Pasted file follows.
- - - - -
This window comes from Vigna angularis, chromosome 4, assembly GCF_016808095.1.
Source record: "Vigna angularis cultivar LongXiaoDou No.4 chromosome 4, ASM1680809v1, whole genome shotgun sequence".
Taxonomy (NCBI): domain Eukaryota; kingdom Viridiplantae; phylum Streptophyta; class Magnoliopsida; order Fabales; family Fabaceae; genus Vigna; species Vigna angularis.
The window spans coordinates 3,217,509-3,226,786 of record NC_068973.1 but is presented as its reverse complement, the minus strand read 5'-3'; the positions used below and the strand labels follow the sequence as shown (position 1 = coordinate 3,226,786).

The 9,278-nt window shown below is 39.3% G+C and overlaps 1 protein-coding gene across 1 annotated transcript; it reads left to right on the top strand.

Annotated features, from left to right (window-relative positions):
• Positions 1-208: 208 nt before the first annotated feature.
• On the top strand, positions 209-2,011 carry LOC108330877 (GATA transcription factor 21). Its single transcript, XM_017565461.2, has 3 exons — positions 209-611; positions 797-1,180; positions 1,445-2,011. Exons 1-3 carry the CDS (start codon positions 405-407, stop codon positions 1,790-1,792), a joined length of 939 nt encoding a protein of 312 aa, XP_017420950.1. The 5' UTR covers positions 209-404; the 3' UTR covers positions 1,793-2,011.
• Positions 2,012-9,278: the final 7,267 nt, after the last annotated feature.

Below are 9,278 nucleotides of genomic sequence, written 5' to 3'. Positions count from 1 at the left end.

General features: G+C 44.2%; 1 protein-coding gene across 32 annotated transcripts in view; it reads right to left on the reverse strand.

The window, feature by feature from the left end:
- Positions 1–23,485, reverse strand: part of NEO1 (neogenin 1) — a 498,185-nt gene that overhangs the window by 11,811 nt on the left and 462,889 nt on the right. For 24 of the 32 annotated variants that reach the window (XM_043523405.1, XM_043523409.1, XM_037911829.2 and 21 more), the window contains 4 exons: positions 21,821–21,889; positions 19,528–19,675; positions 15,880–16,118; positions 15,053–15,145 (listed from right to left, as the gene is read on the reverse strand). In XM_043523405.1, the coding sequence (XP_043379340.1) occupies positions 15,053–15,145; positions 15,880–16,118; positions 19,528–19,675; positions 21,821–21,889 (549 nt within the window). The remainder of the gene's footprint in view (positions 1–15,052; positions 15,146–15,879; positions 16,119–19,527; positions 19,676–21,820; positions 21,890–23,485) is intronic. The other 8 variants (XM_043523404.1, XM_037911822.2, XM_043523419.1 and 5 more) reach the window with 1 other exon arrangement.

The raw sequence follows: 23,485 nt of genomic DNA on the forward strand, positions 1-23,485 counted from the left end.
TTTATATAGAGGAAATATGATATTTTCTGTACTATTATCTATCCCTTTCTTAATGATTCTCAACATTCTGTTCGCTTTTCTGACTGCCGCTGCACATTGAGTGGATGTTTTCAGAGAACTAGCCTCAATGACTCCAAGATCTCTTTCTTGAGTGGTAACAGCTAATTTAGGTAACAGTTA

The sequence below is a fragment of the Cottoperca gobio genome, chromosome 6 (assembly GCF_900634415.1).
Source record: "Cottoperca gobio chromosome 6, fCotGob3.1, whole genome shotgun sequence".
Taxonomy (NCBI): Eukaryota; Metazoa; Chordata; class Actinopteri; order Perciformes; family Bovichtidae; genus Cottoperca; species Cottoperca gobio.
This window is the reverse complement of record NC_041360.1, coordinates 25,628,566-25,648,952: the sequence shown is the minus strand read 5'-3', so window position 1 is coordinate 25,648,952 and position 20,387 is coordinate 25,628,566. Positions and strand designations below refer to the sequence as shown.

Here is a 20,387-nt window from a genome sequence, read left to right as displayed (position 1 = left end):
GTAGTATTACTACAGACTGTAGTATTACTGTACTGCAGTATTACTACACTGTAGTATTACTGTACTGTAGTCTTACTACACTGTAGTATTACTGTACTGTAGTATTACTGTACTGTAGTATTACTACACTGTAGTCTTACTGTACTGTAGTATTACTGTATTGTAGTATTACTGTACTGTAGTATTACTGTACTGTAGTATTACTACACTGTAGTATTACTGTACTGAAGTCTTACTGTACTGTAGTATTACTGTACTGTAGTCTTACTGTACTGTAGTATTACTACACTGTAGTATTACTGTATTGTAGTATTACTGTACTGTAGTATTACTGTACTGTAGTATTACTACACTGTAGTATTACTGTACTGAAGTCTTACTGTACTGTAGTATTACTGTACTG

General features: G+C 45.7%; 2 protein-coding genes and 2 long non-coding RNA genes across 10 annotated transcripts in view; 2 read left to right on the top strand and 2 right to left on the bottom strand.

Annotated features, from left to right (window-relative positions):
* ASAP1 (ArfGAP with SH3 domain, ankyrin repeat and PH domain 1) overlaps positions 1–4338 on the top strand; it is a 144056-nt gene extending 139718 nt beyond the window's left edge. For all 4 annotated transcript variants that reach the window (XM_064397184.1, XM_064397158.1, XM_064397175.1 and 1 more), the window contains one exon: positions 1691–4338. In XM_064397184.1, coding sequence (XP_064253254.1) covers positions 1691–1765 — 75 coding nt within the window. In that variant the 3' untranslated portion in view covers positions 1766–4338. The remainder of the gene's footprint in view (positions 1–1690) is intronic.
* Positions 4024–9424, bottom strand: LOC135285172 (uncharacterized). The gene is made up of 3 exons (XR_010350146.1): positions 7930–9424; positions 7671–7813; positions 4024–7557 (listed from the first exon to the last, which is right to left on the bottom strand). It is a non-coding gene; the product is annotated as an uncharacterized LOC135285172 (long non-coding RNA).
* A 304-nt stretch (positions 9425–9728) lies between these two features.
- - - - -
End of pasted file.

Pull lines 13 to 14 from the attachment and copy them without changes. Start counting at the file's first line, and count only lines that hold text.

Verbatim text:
- Positions 1–23,485, reverse strand: part of NEO1 (neogenin 1) — a 498,185-nt gene that overhangs the window by 11,811 nt on the left and 462,889 nt on the right. For 24 of the 32 annotated variants that reach the window (XM_043523405.1, XM_043523409.1, XM_037911829.2 and 21 more), the window contains 4 exons: positions 21,821–21,889; positions 19,528–19,675; positions 15,880–16,118; positions 15,053–15,145 (listed from right to left, as the gene is read on the reverse strand). In XM_043523405.1, the coding sequence (XP_043379340.1) occupies positions 15,053–15,145; positions 15,880–16,118; positions 19,528–19,675; positions 21,821–21,889 (549 nt within the window). The remainder of the gene's footprint in view (positions 1–15,052; positions 15,146–15,879; positions 16,119–19,527; positions 19,676–21,820; positions 21,890–23,485) is intronic. The other 8 variants (XM_043523404.1, XM_037911822.2, XM_043523419.1 and 5 more) reach the window with 1 other exon arrangement.

The raw sequence follows: 23,485 nt of genomic DNA on the forward strand, positions 1-23,485 counted from the left end.